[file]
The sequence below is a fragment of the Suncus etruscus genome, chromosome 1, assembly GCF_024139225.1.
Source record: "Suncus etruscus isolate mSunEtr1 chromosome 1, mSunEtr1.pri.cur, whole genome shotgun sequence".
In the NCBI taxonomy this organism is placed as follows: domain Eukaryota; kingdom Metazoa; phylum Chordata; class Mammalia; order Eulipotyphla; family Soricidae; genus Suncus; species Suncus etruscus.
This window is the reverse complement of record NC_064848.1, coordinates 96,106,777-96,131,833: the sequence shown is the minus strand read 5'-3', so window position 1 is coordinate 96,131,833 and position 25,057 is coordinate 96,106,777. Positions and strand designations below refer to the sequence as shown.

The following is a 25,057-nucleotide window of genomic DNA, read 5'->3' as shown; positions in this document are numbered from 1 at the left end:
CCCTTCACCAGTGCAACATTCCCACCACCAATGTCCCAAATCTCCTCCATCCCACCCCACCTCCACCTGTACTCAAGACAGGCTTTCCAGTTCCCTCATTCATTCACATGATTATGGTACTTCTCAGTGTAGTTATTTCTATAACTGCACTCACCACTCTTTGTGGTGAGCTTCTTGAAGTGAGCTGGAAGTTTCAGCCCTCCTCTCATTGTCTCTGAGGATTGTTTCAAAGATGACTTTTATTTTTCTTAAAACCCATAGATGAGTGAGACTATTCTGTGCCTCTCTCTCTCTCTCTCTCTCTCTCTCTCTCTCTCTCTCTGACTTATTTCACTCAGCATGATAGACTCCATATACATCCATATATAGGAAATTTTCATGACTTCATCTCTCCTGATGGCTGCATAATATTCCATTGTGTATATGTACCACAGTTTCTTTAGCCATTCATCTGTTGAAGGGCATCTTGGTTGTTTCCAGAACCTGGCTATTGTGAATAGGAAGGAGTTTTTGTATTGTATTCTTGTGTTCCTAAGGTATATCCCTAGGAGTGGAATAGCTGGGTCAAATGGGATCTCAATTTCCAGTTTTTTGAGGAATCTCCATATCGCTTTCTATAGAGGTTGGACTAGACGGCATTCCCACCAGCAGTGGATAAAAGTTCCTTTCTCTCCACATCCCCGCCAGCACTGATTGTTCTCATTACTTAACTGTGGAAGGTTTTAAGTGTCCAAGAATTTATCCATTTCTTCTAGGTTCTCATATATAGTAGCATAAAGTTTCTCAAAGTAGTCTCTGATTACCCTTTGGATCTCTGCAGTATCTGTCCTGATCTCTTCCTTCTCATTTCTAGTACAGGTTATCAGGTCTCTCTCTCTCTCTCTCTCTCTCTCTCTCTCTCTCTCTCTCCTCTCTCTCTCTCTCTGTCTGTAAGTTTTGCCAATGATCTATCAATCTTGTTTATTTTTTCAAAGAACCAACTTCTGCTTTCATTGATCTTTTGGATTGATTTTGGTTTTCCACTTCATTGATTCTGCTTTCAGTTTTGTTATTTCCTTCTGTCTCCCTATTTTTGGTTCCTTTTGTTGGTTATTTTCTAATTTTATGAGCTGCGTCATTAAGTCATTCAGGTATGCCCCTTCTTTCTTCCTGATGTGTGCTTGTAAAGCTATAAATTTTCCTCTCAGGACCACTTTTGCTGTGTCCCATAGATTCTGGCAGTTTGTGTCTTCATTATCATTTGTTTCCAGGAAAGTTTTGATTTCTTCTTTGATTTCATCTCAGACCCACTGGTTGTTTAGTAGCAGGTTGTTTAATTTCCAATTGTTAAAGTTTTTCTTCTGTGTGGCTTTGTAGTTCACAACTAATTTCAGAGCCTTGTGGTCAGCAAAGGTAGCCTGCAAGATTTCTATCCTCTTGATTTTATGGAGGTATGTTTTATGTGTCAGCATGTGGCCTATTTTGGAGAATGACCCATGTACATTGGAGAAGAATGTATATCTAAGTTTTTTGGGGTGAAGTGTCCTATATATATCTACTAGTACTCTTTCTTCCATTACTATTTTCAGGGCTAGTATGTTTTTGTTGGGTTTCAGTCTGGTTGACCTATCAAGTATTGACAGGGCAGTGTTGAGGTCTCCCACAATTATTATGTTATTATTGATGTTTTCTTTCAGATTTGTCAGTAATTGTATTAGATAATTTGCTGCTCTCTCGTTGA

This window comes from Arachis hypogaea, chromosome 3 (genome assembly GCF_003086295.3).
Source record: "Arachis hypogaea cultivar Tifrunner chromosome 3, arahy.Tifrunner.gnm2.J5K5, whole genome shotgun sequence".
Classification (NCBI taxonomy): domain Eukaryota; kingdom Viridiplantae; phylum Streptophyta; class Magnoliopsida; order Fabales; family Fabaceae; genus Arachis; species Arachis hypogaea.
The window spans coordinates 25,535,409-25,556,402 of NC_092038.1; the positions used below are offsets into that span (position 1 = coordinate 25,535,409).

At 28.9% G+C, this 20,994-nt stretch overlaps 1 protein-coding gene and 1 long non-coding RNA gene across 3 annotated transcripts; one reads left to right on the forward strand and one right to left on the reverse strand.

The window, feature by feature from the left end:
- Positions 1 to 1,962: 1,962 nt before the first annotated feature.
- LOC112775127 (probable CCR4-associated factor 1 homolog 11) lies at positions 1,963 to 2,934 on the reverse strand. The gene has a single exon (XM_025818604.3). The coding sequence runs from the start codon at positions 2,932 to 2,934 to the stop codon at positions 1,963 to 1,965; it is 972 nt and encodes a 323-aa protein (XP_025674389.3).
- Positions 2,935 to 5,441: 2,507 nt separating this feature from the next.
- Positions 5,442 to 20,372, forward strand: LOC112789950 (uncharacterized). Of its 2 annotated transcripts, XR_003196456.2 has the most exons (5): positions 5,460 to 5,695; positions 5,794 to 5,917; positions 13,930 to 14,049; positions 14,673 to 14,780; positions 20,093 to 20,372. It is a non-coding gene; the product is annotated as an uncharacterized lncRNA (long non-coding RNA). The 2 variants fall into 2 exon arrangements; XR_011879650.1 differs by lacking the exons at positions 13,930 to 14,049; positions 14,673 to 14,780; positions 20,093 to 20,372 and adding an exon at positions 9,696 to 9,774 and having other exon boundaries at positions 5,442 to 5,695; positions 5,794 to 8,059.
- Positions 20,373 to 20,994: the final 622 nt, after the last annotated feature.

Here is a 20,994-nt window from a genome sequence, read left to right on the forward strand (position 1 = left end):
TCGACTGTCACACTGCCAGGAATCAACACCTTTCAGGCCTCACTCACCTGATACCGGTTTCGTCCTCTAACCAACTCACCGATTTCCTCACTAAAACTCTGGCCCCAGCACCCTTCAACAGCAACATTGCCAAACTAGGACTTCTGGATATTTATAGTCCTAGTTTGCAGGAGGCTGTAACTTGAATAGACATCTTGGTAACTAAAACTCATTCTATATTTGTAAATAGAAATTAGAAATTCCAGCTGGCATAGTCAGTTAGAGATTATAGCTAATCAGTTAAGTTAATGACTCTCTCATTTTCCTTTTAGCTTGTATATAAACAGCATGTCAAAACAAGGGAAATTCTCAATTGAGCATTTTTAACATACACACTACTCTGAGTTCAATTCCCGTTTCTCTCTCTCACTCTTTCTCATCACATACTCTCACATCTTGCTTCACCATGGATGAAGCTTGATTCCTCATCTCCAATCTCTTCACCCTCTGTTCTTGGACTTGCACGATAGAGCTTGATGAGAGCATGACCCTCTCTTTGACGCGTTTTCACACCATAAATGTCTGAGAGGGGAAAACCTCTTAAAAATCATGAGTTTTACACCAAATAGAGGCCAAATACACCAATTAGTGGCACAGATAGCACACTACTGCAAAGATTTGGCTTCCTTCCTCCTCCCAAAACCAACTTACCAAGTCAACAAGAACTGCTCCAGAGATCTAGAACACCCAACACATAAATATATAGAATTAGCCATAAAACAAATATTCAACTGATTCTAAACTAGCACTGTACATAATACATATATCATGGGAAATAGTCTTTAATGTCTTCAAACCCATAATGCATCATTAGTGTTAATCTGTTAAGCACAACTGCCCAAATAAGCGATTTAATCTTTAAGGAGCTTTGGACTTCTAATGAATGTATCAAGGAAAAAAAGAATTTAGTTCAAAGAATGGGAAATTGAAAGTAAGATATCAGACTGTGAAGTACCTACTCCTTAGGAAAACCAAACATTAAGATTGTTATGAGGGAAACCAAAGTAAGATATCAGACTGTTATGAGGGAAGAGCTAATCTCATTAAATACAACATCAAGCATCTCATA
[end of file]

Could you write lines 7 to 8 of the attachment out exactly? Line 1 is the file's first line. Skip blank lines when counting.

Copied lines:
This window comes from Arachis hypogaea, chromosome 3 (genome assembly GCF_003086295.3).
Source record: "Arachis hypogaea cultivar Tifrunner chromosome 3, arahy.Tifrunner.gnm2.J5K5, whole genome shotgun sequence".